Bottled Water Industry Attacking Tap Water? (We’re Shocked… SHOCKED!)

One of the recurring myths promulgated by the bottled water industry is that it’s not in competition with tap water – that they don’t disparage the quality of tap, and instead sell against sugared drinks.

We’ve rebutted that little contention multiple times on our tiny little blog (Nestle Waters of North America CEO Kim Jeffries did al the heavy lifting for us), but – with the industry reeling under declining sales – the attacks were bound to become more contentious.

A British water bottler recently took out a 20-page magazine advertisement (not a typo, that’s 20 pages) that featured industry scare-mongering at its finest:Bottle vs tap grudge match hots up – Times Online

Yet last month Hildon lost its cool and took a 20-page trade magazine advertisement attacking tap water. On one page under the headline “Is it safe?” it wrote: “Cancer drugs found in tap water”, adding further down: “Is there anything else they are not telling us?”

Some thought is was over the top. Sue Pennison at the Drinking Water Inspectorate described the ad as “scare-mongering”. “If they have concerns, they should bring them to us,” she said.

Hildon’s outburst may have been extreme but it is not isolated – the bottled-water industry is under siege. Environmentalists have been saying for years that the £1.5 billion-a-year business is an eco-catastrophe, creating millions of tonnes of emissions and plastic to contain, transport and sell something that flows freely out of the tap. Phil Woolas, a former environment minister, has labelled it “immoral”.

Nice stuff.

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4 thoughts on “Bottled Water Industry Attacking Tap Water? (We’re Shocked… SHOCKED!)

  1. On page 5 of the report “All Bottled Up – Nestle’s Pursuit of Community Water” by Food and Water Watch, below the heading ‘Florida Fights Back’ is the report that in October 2008, Nestle threatened to sue the Miami-Dade County Water and Sewer Department over radio ads promoting TAP WATER. I guess they’re not in competition so long as nobody espouses drinking tap water.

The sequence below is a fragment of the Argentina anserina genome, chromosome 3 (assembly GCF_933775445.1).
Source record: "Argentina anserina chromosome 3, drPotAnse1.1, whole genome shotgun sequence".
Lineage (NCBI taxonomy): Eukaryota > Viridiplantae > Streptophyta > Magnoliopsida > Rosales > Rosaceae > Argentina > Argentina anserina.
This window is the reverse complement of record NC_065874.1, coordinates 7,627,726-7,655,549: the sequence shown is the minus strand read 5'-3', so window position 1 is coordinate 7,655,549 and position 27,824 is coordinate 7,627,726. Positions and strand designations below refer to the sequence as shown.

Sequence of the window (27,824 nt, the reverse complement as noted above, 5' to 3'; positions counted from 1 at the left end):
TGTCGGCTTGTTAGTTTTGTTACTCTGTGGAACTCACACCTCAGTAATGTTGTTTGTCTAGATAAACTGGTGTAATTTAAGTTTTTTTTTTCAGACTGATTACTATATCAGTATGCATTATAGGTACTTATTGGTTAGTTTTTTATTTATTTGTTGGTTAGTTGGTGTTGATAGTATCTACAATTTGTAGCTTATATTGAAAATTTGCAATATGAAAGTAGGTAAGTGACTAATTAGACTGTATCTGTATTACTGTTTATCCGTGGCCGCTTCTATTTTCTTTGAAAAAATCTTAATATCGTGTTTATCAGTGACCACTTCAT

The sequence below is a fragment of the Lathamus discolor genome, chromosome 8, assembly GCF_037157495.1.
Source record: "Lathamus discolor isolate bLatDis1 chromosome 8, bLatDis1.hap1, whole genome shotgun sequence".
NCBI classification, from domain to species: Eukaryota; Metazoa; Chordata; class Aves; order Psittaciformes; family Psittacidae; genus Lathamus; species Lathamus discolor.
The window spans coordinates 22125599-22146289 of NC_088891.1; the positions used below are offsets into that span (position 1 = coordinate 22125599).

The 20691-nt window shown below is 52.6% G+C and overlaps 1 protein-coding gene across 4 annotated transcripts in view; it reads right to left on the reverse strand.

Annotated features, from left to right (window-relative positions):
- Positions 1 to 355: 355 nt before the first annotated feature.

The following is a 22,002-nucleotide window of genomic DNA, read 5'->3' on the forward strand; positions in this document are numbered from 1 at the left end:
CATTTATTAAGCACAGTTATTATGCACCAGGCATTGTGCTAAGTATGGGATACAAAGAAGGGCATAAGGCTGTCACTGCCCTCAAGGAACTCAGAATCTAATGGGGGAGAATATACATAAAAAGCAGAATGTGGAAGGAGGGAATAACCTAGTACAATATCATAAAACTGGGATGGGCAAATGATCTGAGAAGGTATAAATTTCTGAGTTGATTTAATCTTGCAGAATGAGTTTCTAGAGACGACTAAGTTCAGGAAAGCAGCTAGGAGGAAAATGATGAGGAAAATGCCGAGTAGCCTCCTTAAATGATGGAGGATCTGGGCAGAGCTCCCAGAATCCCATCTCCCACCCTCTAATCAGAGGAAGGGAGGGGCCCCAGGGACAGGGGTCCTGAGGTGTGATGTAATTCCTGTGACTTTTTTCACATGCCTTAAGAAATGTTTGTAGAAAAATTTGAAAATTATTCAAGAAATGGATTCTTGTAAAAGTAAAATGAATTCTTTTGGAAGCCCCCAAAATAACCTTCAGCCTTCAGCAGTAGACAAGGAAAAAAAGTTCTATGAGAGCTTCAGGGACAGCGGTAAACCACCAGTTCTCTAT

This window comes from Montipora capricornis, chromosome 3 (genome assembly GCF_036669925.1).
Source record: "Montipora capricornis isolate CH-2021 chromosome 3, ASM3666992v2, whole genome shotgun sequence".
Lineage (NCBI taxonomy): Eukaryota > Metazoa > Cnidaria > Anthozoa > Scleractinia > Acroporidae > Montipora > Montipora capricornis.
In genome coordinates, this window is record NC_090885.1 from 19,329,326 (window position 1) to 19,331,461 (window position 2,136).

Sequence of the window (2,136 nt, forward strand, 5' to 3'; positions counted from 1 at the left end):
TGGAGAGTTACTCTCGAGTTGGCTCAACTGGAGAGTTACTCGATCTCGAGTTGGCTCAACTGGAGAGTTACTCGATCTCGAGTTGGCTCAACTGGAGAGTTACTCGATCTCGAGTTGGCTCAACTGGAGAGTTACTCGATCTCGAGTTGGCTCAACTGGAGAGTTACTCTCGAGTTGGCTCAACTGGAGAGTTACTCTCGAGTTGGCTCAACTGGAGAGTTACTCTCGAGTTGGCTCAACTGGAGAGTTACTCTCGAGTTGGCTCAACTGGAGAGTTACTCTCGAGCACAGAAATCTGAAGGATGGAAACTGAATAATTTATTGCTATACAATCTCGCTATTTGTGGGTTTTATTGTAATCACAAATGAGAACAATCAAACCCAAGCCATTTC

2. Nestle’s PR machine certainly makes noise when their bottle features a marginally smaller paper label, but there’s nothing lighthanded about their legal and on-the-ground operatives when it comes to undermining public confidence in tap water – something that happens quite often.

  3. If these water bottlers find the content of tap water objectionable, they might want to stop using it as their primary source.

    It is estimated that 40% of the bottled water sold actually comes from municipal sources, i.e. tap water.

    This whole thing calls to mind the ad campaign employed by Fiji Water a couple years back, in which the company ran an ad saying something like “It says Fiji because it’s not made in Cleveland.”

    Cleveland officials fired back by testing the city’s tap water against Fiji’s bottled water, only to find that Fiji’s bottled water contained a good bit more arsenic per part than the tap did.

    The bottled water industry is foolish to try and fight against tap water using facts, logic or common sense. The industry has grown as a result of superior marketing efforts, not because it is indeed a better option than, say, filtering your tap water and transporting it in reusable containers.

    The industry will indeed diminish once more marketing is devoted to showing the benefits of the tap.

  4. It’s interesting just how often the industry turns to attack marketing – especially when they offer the pretense of doing otherwise.

    The problem for water bottlers is their lifestyle marketing is being undermined by the reality of bottled water (it’s impacts and expense), and we’re exactly one celebrity boycott away from a real plunge in the industry – which would render most of their attempts to build new plants moot.

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